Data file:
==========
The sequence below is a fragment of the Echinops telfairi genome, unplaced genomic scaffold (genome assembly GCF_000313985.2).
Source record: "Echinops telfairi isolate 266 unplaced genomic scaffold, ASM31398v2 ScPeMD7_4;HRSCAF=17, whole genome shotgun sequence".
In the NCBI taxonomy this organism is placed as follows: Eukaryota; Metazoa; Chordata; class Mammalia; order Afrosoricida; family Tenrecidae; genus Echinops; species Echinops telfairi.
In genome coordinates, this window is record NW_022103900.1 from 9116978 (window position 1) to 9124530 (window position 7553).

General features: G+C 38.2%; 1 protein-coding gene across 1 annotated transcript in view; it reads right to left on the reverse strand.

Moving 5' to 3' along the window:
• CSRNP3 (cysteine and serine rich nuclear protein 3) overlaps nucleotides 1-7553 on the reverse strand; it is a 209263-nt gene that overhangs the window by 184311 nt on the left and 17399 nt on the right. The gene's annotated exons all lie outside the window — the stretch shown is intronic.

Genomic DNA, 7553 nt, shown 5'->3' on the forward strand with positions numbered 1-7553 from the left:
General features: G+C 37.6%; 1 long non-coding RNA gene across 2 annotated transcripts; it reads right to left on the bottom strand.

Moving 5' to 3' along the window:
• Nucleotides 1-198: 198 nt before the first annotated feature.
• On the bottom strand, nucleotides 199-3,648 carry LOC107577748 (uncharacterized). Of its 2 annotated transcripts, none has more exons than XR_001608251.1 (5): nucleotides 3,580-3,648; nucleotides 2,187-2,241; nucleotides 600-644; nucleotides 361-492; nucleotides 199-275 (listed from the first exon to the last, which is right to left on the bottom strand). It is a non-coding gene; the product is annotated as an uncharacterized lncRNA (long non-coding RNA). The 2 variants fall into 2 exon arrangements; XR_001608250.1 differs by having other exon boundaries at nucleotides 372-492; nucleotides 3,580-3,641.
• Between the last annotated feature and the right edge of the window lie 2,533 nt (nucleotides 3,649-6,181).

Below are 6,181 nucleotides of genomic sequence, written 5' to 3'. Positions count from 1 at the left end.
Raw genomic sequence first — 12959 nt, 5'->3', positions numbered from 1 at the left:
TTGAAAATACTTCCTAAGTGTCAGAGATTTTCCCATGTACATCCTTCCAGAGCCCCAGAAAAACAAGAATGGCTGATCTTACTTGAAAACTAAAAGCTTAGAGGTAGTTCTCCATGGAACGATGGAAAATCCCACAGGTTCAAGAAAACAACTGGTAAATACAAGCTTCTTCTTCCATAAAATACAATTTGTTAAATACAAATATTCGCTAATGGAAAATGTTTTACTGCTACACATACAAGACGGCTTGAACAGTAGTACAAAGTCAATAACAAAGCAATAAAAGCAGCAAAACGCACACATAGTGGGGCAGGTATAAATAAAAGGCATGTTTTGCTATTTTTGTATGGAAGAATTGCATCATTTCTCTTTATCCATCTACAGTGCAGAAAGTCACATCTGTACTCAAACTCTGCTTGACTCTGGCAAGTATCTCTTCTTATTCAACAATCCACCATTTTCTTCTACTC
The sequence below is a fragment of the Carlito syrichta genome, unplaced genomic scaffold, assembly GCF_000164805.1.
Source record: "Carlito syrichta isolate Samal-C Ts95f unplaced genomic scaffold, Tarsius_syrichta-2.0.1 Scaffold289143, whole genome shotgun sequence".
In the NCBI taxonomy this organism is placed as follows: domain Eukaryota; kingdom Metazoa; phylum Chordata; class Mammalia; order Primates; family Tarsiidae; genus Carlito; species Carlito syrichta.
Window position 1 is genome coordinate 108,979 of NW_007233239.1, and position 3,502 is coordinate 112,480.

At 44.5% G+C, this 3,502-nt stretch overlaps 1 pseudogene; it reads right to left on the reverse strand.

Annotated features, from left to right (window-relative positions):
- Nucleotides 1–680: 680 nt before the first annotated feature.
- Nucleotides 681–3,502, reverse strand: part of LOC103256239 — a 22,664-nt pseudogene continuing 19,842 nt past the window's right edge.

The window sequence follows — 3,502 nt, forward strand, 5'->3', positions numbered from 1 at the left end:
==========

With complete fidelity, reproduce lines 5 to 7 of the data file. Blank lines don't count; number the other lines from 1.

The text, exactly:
General features: G+C 38.2%; 1 protein-coding gene across 1 annotated transcript in view; it reads right to left on the reverse strand.

Moving 5' to 3' along the window:
• CSRNP3 (cysteine and serine rich nuclear protein 3) overlaps nucleotides 1-7553 on the reverse strand; it is a 209263-nt gene that overhangs the window by 184311 nt on the left and 17399 nt on the right. The gene's annotated exons all lie outside the window — the stretch shown is intronic.